This is simply untrue.
The history of God’s people is one in which we have cultivated deep and rich theological positions based on the principles and teachings of scripture, only to have God demonstrate that those principles have to be abandoned because it is a new moment in the story.
Opposition to inclusion of Canaanites and the uncircumcised isn’t based on bigotry, theologically–God underscores that Israel is no better than the rest, but God chose them anyway.
And yet these theological and ethical principles were overcome by the grace of God and the surprising eruption of the Kingdom of God.
Experience Matters (i.e. The Wesleyans are Right)
We should never imagine that the fact that relationships change our theology indicates a weakness in our theology or ethics. On the contrary, we should question any theology or ethics that does not change in the face of relationships. This is what it means to be both human in general and a part of the body of Christ in particular.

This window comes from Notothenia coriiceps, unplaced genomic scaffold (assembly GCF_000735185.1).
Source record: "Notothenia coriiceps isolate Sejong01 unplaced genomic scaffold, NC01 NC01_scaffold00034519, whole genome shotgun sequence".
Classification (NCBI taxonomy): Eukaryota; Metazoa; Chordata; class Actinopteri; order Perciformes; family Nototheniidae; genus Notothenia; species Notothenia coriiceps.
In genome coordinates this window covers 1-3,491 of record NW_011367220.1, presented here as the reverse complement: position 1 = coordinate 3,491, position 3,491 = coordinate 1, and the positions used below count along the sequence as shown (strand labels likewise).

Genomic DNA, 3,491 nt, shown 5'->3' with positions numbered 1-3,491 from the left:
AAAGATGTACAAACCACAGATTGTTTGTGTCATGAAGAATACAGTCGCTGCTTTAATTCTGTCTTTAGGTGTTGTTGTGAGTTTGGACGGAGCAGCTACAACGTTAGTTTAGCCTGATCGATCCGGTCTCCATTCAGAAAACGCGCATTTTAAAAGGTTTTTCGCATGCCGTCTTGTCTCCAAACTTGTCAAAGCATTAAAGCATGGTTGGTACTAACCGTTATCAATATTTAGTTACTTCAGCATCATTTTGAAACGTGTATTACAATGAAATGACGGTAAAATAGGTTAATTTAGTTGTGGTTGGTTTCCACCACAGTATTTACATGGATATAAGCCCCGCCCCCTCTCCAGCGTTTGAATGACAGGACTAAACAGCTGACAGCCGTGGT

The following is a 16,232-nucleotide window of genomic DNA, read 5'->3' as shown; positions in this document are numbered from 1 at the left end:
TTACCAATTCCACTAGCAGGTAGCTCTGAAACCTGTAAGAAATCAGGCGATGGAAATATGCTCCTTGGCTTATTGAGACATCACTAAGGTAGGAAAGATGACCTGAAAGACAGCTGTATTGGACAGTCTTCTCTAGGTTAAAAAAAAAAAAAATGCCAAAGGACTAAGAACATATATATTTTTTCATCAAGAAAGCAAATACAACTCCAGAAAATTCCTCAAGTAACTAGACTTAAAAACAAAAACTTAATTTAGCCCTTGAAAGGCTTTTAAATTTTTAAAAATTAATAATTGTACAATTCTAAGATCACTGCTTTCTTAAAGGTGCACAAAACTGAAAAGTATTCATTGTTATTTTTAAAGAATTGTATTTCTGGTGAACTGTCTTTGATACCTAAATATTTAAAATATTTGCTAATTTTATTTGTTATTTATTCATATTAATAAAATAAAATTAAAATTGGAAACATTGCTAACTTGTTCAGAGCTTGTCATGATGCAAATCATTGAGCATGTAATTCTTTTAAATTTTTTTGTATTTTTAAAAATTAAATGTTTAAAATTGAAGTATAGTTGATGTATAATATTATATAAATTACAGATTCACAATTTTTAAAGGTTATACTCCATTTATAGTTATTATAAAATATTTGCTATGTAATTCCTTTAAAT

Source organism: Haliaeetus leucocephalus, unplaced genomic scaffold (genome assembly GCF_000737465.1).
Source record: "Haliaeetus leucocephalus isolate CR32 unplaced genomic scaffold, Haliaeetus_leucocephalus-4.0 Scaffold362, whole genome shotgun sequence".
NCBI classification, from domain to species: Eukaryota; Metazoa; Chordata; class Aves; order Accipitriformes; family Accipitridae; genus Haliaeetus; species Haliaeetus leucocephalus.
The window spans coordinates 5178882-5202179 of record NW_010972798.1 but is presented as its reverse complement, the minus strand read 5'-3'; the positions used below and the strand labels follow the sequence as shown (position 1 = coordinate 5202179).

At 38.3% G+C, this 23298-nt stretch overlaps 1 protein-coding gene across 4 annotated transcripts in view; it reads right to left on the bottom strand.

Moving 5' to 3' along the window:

It is easy to hold forth unwavering strength as the sign of integrity and correctness, but such strength has sometimes been the strong pillar around which the unstoppable flow of the kingdom has poured forth.
Keller makes five or so arguments against the books he is reviewing. I will probably touch on his review a bit more, because it’s getting some good traffic, makes a couple of good points, and makes a couple of points that perhaps enable people to too quickly find relief in their cherished position being upheld.
The argument against experience falls into this latter category. It is precisely the experience of gay Christians, loving, faithful, and full of the Spirit, that should make us wonder if we have been wrongly continuing to draw lines of demarcation that God has begun to take down. Experience alone cannot answer this question (here, too, the Wesleyans are right!).
But we cannot allow a pious-sounding appeal to a theology or ethics that lies, allegedly, outside of experience to keep us from exploring the significance of what we have learned in relationship with those who, alongside us, address Jesus as the promised son of David and Lord of heaven and earth.